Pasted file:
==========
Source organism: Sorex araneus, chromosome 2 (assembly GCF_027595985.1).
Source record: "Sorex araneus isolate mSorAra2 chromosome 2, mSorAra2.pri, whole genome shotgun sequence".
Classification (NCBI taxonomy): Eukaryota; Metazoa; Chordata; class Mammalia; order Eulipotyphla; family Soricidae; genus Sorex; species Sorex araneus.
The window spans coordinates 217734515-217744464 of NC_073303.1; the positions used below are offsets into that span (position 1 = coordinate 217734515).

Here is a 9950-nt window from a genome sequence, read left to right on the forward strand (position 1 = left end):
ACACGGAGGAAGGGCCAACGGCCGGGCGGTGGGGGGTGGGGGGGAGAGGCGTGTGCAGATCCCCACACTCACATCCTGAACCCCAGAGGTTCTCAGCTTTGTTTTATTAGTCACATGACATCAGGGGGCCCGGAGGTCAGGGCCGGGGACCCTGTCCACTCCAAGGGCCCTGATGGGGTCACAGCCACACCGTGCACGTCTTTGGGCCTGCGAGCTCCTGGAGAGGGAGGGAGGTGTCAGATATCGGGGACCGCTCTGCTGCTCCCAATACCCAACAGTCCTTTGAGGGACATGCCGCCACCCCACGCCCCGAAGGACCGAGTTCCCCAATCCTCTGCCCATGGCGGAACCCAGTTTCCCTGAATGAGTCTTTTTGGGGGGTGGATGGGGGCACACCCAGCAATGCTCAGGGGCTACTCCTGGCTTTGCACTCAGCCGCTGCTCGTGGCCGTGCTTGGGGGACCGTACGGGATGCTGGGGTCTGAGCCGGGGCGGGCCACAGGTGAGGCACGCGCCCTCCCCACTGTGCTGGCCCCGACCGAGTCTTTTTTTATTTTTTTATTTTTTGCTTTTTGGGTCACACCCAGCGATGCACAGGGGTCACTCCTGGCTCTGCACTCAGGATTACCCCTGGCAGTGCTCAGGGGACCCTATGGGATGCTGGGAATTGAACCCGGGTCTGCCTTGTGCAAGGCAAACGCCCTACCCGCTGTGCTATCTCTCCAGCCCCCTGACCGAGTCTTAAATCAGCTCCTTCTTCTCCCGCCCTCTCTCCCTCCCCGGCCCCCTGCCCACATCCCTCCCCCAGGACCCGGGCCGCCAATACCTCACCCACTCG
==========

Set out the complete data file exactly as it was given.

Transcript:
Source organism: Sorex araneus, chromosome 2 (assembly GCF_027595985.1).
Source record: "Sorex araneus isolate mSorAra2 chromosome 2, mSorAra2.pri, whole genome shotgun sequence".
Classification (NCBI taxonomy): Eukaryota; Metazoa; Chordata; class Mammalia; order Eulipotyphla; family Soricidae; genus Sorex; species Sorex araneus.
The window spans coordinates 217734515-217744464 of NC_073303.1; the positions used below are offsets into that span (position 1 = coordinate 217734515).

Here is a 9950-nt window from a genome sequence, read left to right on the forward strand (position 1 = left end):
ACACGGAGGAAGGGCCAACGGCCGGGCGGTGGGGGGTGGGGGGGAGAGGCGTGTGCAGATCCCCACACTCACATCCTGAACCCCAGAGGTTCTCAGCTTTGTTTTATTAGTCACATGACATCAGGGGGCCCGGAGGTCAGGGCCGGGGACCCTGTCCACTCCAAGGGCCCTGATGGGGTCACAGCCACACCGTGCACGTCTTTGGGCCTGCGAGCTCCTGGAGAGGGAGGGAGGTGTCAGATATCGGGGACCGCTCTGCTGCTCCCAATACCCAACAGTCCTTTGAGGGACATGCCGCCACCCCACGCCCCGAAGGACCGAGTTCCCCAATCCTCTGCCCATGGCGGAACCCAGTTTCCCTGAATGAGTCTTTTTGGGGGGTGGATGGGGGCACACCCAGCAATGCTCAGGGGCTACTCCTGGCTTTGCACTCAGCCGCTGCTCGTGGCCGTGCTTGGGGGACCGTACGGGATGCTGGGGTCTGAGCCGGGGCGGGCCACAGGTGAGGCACGCGCCCTCCCCACTGTGCTGGCCCCGACCGAGTCTTTTTTTATTTTTTTATTTTTTGCTTTTTGGGTCACACCCAGCGATGCACAGGGGTCACTCCTGGCTCTGCACTCAGGATTACCCCTGGCAGTGCTCAGGGGACCCTATGGGATGCTGGGAATTGAACCCGGGTCTGCCTTGTGCAAGGCAAACGCCCTACCCGCTGTGCTATCTCTCCAGCCCCCTGACCGAGTCTTAAATCAGCTCCTTCTTCTCCCGCCCTCTCTCCCTCCCCGGCCCCCTGCCCACATCCCTCCCCCAGGACCCGGGCCGCCAATACCTCACCCACTCG